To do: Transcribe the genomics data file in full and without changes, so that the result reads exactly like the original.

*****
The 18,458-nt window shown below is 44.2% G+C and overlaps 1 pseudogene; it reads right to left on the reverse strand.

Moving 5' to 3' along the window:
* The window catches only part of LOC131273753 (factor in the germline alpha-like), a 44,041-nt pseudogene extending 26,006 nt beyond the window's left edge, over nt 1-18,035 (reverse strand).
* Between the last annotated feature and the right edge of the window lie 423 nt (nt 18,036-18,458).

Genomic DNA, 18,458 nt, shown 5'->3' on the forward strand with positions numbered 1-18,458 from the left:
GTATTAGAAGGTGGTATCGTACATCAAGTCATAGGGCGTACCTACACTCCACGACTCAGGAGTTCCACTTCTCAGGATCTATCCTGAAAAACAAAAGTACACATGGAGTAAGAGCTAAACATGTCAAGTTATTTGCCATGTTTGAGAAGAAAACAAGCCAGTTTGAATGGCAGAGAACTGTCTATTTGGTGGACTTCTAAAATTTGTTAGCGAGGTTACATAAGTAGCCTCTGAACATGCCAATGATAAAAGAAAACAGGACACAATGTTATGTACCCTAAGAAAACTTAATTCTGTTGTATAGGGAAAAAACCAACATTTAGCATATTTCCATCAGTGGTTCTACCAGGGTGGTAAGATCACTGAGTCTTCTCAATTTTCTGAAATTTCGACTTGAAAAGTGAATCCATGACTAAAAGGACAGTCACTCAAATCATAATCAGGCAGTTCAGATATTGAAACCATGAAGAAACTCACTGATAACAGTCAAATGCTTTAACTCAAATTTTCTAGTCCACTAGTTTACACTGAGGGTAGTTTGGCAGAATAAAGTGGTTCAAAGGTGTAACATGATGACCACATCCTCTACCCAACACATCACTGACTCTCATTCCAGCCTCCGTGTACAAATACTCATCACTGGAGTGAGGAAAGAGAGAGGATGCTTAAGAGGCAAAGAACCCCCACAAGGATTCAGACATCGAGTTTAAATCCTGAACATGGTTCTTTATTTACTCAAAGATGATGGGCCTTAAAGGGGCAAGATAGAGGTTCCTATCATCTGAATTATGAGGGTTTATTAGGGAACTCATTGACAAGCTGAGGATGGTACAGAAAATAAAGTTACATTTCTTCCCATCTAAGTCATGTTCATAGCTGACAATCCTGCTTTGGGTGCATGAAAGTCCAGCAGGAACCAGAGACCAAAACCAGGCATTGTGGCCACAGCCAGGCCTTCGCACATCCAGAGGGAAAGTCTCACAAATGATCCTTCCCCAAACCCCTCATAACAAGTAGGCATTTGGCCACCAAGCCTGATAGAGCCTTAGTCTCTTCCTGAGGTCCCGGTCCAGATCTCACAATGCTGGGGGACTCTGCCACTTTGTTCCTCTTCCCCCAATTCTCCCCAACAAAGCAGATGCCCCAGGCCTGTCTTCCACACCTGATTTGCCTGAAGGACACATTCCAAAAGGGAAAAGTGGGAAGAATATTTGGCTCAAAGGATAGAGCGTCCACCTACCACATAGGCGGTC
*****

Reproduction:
The 18,458-nt window shown below is 44.2% G+C and overlaps 1 pseudogene; it reads right to left on the reverse strand.

Moving 5' to 3' along the window:
* The window catches only part of LOC131273753 (factor in the germline alpha-like), a 44,041-nt pseudogene extending 26,006 nt beyond the window's left edge, over nt 1-18,035 (reverse strand).
* Between the last annotated feature and the right edge of the window lie 423 nt (nt 18,036-18,458).

Genomic DNA, 18,458 nt, shown 5'->3' on the forward strand with positions numbered 1-18,458 from the left:
GTATTAGAAGGTGGTATCGTACATCAAGTCATAGGGCGTACCTACACTCCACGACTCAGGAGTTCCACTTCTCAGGATCTATCCTGAAAAACAAAAGTACACATGGAGTAAGAGCTAAACATGTCAAGTTATTTGCCATGTTTGAGAAGAAAACAAGCCAGTTTGAATGGCAGAGAACTGTCTATTTGGTGGACTTCTAAAATTTGTTAGCGAGGTTACATAAGTAGCCTCTGAACATGCCAATGATAAAAGAAAACAGGACACAATGTTATGTACCCTAAGAAAACTTAATTCTGTTGTATAGGGAAAAAACCAACATTTAGCATATTTCCATCAGTGGTTCTACCAGGGTGGTAAGATCACTGAGTCTTCTCAATTTTCTGAAATTTCGACTTGAAAAGTGAATCCATGACTAAAAGGACAGTCACTCAAATCATAATCAGGCAGTTCAGATATTGAAACCATGAAGAAACTCACTGATAACAGTCAAATGCTTTAACTCAAATTTTCTAGTCCACTAGTTTACACTGAGGGTAGTTTGGCAGAATAAAGTGGTTCAAAGGTGTAACATGATGACCACATCCTCTACCCAACACATCACTGACTCTCATTCCAGCCTCCGTGTACAAATACTCATCACTGGAGTGAGGAAAGAGAGAGGATGCTTAAGAGGCAAAGAACCCCCACAAGGATTCAGACATCGAGTTTAAATCCTGAACATGGTTCTTTATTTACTCAAAGATGATGGGCCTTAAAGGGGCAAGATAGAGGTTCCTATCATCTGAATTATGAGGGTTTATTAGGGAACTCATTGACAAGCTGAGGATGGTACAGAAAATAAAGTTACATTTCTTCCCATCTAAGTCATGTTCATAGCTGACAATCCTGCTTTGGGTGCATGAAAGTCCAGCAGGAACCAGAGACCAAAACCAGGCATTGTGGCCACAGCCAGGCCTTCGCACATCCAGAGGGAAAGTCTCACAAATGATCCTTCCCCAAACCCCTCATAACAAGTAGGCATTTGGCCACCAAGCCTGATAGAGCCTTAGTCTCTTCCTGAGGTCCCGGTCCAGATCTCACAATGCTGGGGGACTCTGCCACTTTGTTCCTCTTCCCCCAATTCTCCCCAACAAAGCAGATGCCCCAGGCCTGTCTTCCACACCTGATTTGCCTGAAGGACACATTCCAAAAGGGAAAAGTGGGAAGAATATTTGGCTCAAAGGATAGAGCGTCCACCTACCACATAGGCGGTC